The above preview is unformatted text

This student written piece of work is one of many that can be found in our AS and A Level Cognitive Psychology section.

Found what you're looking for?

  • Start learning 29% faster today
  • 150,000+ documents available
  • Just £6.99 a month

Not the one? Search for your essay title...
  • Join over 1.2 million students every month
  • Accelerate your learning by 29%
  • Unlimited access from just £6.99 per month

See related essaysSee related essays

Related AS and A Level Cognitive Psychology essays

  1. Peer reviewed

    To what extent does research support the view that eyewitness testimony is unreliable?

    3 star(s)

    Loftus et al (1978) showed a film of a hold-up and then tested memory for details. The results showed that a high-arousal version of a young boy being shot and falling to the floor clutching his bleeding face, led to poorer recall than a low-arousal version.

  2. Free essay

    Correlation between age and sleep

    2.2. Apparatus Instruction for psychology survey in form of briefing letter- Appendix 1 Sleep diary - Appendix 2 Agreement for participation in psychology study - Appendix 3 Debriefing of the experiment in form of letter- Appendix 4 2. 3. Procedure To conduct my experiment I used procedure as follow: 1.

  1. Section B Essay: Eye Witness Testimony

    The different objects were , nothing (control), scissors (high threat, low unusualness), a handgun (high threat, high unusualness), a raw chicken (low threat, high unusualness) and a wallet (low threat, low unusualness). After tem minutes, the participants filled out a questionnaire, the firs part was about the receptionist and the second was about the man.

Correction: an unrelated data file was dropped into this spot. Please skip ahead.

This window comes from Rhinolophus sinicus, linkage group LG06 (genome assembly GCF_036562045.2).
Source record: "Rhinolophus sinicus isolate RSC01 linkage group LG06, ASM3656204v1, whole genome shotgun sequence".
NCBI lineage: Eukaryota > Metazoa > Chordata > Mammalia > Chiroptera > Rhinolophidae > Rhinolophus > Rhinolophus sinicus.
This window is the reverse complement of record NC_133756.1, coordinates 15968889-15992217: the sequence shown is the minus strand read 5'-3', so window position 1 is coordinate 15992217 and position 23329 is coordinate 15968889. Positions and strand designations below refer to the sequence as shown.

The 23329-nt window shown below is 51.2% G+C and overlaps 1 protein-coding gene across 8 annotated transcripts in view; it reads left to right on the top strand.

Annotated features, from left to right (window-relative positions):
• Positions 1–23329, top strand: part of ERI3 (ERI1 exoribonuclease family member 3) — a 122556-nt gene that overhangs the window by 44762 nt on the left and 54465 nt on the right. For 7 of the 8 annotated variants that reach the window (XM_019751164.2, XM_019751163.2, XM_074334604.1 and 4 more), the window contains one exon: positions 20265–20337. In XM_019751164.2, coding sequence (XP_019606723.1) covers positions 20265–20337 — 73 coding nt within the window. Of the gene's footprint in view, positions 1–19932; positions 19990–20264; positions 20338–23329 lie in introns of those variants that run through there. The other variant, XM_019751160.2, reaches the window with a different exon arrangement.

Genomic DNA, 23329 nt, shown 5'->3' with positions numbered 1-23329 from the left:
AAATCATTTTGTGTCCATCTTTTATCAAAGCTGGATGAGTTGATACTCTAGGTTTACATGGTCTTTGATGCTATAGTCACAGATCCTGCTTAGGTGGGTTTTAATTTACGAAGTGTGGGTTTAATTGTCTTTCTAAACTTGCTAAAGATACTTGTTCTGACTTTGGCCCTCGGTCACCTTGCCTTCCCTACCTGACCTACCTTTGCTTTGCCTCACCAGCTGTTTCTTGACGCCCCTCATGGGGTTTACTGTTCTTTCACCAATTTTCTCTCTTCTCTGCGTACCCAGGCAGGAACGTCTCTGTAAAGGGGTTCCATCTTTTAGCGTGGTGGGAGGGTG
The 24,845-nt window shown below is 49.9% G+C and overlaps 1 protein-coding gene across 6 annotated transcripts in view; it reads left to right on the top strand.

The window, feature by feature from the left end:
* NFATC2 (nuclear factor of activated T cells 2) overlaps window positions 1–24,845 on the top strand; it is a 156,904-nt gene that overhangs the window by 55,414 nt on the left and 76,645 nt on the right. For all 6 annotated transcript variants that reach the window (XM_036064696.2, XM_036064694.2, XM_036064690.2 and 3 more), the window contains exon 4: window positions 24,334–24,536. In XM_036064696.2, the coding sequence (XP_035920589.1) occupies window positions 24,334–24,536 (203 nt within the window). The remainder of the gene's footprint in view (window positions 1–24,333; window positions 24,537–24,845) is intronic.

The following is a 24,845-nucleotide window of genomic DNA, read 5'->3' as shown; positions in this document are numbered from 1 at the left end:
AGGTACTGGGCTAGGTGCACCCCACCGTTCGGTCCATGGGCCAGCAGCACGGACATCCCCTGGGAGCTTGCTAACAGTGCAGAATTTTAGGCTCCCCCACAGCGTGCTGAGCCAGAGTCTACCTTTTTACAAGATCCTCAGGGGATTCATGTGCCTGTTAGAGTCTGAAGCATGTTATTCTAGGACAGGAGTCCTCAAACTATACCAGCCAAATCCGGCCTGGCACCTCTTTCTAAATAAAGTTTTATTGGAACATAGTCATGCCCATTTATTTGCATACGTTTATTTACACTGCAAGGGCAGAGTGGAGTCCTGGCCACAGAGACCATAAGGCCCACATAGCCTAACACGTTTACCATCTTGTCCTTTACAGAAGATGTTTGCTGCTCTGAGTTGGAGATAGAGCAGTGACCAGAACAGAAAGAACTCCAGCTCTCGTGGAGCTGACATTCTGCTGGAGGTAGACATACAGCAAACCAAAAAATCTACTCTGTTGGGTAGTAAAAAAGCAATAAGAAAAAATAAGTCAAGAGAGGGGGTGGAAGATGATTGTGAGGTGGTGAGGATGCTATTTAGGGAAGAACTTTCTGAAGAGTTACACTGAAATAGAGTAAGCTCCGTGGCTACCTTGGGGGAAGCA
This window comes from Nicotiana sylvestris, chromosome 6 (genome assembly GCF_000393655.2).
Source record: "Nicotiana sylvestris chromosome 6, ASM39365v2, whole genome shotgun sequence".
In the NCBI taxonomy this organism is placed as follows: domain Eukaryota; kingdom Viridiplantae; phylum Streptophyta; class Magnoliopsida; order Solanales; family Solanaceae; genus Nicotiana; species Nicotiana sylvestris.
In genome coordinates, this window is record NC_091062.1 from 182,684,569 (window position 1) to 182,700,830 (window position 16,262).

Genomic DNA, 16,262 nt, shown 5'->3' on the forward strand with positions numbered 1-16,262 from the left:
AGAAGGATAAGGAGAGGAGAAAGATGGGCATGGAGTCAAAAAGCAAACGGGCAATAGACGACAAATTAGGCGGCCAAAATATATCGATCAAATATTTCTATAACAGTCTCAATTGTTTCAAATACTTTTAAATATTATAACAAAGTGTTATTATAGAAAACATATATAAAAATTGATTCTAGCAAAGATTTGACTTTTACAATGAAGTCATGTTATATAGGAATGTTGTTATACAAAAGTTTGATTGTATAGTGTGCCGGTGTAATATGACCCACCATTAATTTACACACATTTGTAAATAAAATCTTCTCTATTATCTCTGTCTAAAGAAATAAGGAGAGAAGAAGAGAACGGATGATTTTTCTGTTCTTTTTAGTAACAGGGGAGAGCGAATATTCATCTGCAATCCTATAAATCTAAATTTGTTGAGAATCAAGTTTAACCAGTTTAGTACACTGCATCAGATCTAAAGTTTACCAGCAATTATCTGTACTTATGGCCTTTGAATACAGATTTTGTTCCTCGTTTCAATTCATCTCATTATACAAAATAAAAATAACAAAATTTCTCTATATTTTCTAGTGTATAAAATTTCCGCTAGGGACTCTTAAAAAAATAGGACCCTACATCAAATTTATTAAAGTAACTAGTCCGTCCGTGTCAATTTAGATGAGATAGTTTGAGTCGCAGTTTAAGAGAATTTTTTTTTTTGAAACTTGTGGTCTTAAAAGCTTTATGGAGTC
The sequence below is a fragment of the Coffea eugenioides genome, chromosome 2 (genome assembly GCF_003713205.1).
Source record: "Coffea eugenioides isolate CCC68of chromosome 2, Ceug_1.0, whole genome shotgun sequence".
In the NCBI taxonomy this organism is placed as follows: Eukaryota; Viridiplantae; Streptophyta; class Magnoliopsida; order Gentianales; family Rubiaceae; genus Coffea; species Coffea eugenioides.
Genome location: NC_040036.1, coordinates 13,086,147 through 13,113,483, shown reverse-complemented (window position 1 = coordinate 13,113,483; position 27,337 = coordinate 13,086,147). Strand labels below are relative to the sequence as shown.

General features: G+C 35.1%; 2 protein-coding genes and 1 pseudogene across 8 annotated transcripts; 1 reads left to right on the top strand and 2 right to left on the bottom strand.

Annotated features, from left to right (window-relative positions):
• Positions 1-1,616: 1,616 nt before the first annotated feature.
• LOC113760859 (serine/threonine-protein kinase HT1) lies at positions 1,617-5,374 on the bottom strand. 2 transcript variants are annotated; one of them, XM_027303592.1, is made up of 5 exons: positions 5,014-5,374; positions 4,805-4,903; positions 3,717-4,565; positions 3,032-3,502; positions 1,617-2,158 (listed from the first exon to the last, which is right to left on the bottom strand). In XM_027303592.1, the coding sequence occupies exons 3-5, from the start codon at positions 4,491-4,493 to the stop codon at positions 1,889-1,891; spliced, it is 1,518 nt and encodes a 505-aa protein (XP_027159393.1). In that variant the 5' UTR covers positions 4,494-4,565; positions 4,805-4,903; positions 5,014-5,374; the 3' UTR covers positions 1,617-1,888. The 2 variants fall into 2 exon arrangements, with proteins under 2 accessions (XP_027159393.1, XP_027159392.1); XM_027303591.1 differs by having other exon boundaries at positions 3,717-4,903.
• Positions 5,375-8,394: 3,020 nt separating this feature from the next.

2. Report on Psychological Research into Eyewitness Testimony

    He was able to recall specific pieces of information in great detail, fully believing that the situation had actually occurred, "I was with you guys for a second and I think I went over to look at the toy store, the Kay Bee toy and uh, we got lost, and

  1. The Effects of leading questions on Eyewitness Testimony

    The data was collected by a single female A level Psychology student researcher. Apparatus * Standardised Instructions (devised by researcher) See Appendix ii * Remote control * 20 Sheets of Paper * 20 Pens * 20 Chairs * A hat (or something else that can be used to draw the ballot)

  2. A counselling Interview

    (Egan, 1998) Upon reflection this was not the best place to start as the atmosphere initially had lost the rapport forged by unconditional positive regard and effective listening, which led to us back tracking over previously covered points in order to effectively continue.

  1. Evaluate 3 Approaches to treating Mental Disorders: Psychodynamic, Biological and Behavioural Approach.

    ECT consists of passing an electrical current through the brain to produce an epileptic fit ? hence the name, electro-convulsive. The idea developed from the observation that, in the days before there was any kind of effective medication, some people with depression or schizophrenia, and who also had epilepsy, seemed to feel better after having a fit.

  2. Describe and Evaluate Research by E.Loftus into Eye Witness Testimony, the implications of the ...

    witnessing a video of a car accident), and the second is the other information supplied to us after the event (e.g. the question containing hit or smashed). Over time, the information from these two sources may be integrated in such a way that we are unable to tell from which source some specific detail is recalled.

  • Over 160,000 pieces
    of student written work
  • Annotated by
    experienced teachers
  • Ideas and feedback to
    improve your own work